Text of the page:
Now that FCO travel restrictions have been lifted, Tunis, with a flying time of under three hours, makes for a good long weekend break. Rupert Parker explores this historic city.
Shop in its medina and markets, visit the Bardo museum to see its outstanding collection of Roman mosaics, explore the ruins of Carthage or relax on the beaches of Gammarth. Best of all catch the sunset from the blue and white village of Sidi Bou Said.
Tunis is really a tale of two cities. You’ll arrive on the palm-lined Avenue Habib Bourguiba, the Tunisian equivalent of the Champs-Élysées, with tall shuttered windows, wrought-iron balconies, cafés and patisseries lining both sides. This is the Ville Nouvelle, built by the French, and the 1883 Cathedral of St Vincent de Paul, with gothic, Byzantine and Moorish touches, dominates. Mass, in French and Italian, is regularly celebrated inside, although these days, the congregation is fairly small.
Just up the road from here, entered through an imposing archway, is the medina, the old city, founded by the Arabs in the 9th century. It’s a rambling labyrinth of narrow alleys lined with stalls selling everything from spices to sandals. Buried in its heart is, the great mosque, where most Tunisians do their worship. It’s surrounded by a cluster of coffee houses – outside old men suck on water pipes and pass the time of day playing games of draughts and chess
Mixing the new and old is the Central Market, just off the main avenue. Although it dates from the 19th century, the activity here has remained unchanged for hundreds, if not thousands, of years. The star attraction is the fish section where you’ll see the day’s catch displayed – evidence of their freshness is the crimson of their gills. It’s a noisy place, as sellers compete to have the loudest sales patter and you might trip over a huge tuna, beached on the floor, or stumble across writhing live eels. There’s also a huge fruit and veg section plus a varied selection of cheeses, olives, pickles and harissa.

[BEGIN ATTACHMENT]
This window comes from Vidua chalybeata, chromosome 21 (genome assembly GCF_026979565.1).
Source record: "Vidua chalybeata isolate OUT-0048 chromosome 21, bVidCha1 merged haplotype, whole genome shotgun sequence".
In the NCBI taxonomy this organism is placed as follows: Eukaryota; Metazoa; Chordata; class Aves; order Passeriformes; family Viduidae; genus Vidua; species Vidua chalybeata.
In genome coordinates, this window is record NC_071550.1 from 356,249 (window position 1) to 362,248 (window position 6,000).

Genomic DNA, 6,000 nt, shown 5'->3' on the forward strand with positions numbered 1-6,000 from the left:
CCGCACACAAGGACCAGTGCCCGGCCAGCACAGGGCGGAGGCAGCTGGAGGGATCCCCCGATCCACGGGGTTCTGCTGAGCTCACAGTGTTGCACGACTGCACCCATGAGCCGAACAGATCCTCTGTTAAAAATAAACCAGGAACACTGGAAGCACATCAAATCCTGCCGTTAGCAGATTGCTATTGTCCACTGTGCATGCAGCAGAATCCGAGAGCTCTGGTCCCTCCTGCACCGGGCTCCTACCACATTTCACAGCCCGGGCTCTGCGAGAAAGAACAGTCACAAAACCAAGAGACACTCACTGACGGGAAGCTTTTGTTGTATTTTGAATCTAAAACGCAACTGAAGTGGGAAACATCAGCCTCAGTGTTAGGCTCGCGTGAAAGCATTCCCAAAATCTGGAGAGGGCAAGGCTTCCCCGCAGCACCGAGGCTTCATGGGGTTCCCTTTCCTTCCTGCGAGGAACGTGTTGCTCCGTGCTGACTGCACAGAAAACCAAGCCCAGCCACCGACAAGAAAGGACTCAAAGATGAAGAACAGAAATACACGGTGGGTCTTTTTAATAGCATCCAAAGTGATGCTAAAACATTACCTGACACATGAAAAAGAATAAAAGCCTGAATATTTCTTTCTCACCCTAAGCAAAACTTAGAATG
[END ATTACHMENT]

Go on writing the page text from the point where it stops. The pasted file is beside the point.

In a suburb of the city is the Bardo Museum, housing one of the world’s finest collection of Roman mosaics. The building itself was originally a palace of the Beys, the Ottoman rulers and a modern wing was added in 2012. The mosaics come from archaeological sites all over Tunisia, including Carthage, Hadrumetum, Dougga and Utica. Of course they’re stunning and in a remarkable state of preservation, the colours still vibrant. They seem to be so plentiful that in one part of the museum, they line the floor, walked over by thousands of visitors. They’re hoping that in the future there will money forthcoming to better protect them.
The remains of the Punic and Roman city of Carthage lie to the north east of the city and Carthage Hannibal station is where you get off the train. Hannibal, the famous elephant man, was a resident here but it was founded by the legendary Dido, immortalised by Virgil in the Aeneid. Unfortunately, the Romans razed the Punic city in 146 BC, before building their own city. It was the biggest in North Africa but the Muslim invasion in 698 led to its abandonment. In the early 20th century developers built over most of what remained and these days, there’s not much left. You can still make out traces of the baths, houses, cisterns, basilicas and street but you’ll need to visit the Carthage museum to get a fuller understanding.
Sidi Bou Said
Although Sidi Bou Said is something of a tourist trap, this cliff-top village never fails to disappoint. It contains the Mosque and Zaouia of Sidi Bou Said, a 13th-century Sufi saint, but it was 16th century Muslims, expelled from Spain, who added the Andalusian architecture. In the 1920’s, French painter and musicologist Baron Rodolphe d’Erlanger built his palace here and enforced the distinctive white and blue colour scheme. The best place to watch the sunset is from the Café des Délices but you’ll need to get there early to bag your seat.
Tell Me More About Tunis for the weekend
Discover Tunisia has tourist information.
Hotel Africa is right on the Avenue Habib Bourguiba.
Restaurant Fondouk El Attarine in the Medina serves local specialties inside a former caravanserai.
Restaurant Dar El Jelt is a restored 18th century mansion in the Medina with a dining room in the covered courtyard. It also has a handful of rooms.